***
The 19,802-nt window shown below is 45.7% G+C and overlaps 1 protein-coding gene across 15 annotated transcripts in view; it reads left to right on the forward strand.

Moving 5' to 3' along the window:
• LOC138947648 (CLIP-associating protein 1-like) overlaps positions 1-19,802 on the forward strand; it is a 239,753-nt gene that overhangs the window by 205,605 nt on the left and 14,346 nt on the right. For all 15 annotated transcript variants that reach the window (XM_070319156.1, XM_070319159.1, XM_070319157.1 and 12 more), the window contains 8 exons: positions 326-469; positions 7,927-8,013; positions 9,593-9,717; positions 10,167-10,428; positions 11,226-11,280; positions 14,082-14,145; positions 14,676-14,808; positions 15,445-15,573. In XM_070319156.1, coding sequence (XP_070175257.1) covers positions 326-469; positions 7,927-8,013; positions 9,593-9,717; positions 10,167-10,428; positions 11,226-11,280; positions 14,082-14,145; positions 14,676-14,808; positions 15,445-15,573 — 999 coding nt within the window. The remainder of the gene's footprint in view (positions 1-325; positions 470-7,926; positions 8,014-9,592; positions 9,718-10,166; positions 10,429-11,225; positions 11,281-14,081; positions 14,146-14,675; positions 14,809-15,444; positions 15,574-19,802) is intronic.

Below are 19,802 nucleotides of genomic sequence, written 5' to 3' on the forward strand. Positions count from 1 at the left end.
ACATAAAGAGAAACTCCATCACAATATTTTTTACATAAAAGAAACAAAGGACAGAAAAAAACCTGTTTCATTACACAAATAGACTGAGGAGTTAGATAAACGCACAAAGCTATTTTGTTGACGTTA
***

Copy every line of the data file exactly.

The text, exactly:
The 19,802-nt window shown below is 45.7% G+C and overlaps 1 protein-coding gene across 15 annotated transcripts in view; it reads left to right on the forward strand.

Moving 5' to 3' along the window:
• LOC138947648 (CLIP-associating protein 1-like) overlaps positions 1-19,802 on the forward strand; it is a 239,753-nt gene that overhangs the window by 205,605 nt on the left and 14,346 nt on the right. For all 15 annotated transcript variants that reach the window (XM_070319156.1, XM_070319159.1, XM_070319157.1 and 12 more), the window contains 8 exons: positions 326-469; positions 7,927-8,013; positions 9,593-9,717; positions 10,167-10,428; positions 11,226-11,280; positions 14,082-14,145; positions 14,676-14,808; positions 15,445-15,573. In XM_070319156.1, coding sequence (XP_070175257.1) covers positions 326-469; positions 7,927-8,013; positions 9,593-9,717; positions 10,167-10,428; positions 11,226-11,280; positions 14,082-14,145; positions 14,676-14,808; positions 15,445-15,573 — 999 coding nt within the window. The remainder of the gene's footprint in view (positions 1-325; positions 470-7,926; positions 8,014-9,592; positions 9,718-10,166; positions 10,429-11,225; positions 11,281-14,081; positions 14,146-14,675; positions 14,809-15,444; positions 15,574-19,802) is intronic.

Below are 19,802 nucleotides of genomic sequence, written 5' to 3' on the forward strand. Positions count from 1 at the left end.
ACATAAAGAGAAACTCCATCACAATATTTTTTACATAAAAGAAACAAAGGACAGAAAAAAACCTGTTTCATTACACAAATAGACTGAGGAGTTAGATAAACGCACAAAGCTATTTTGTTGACGTTA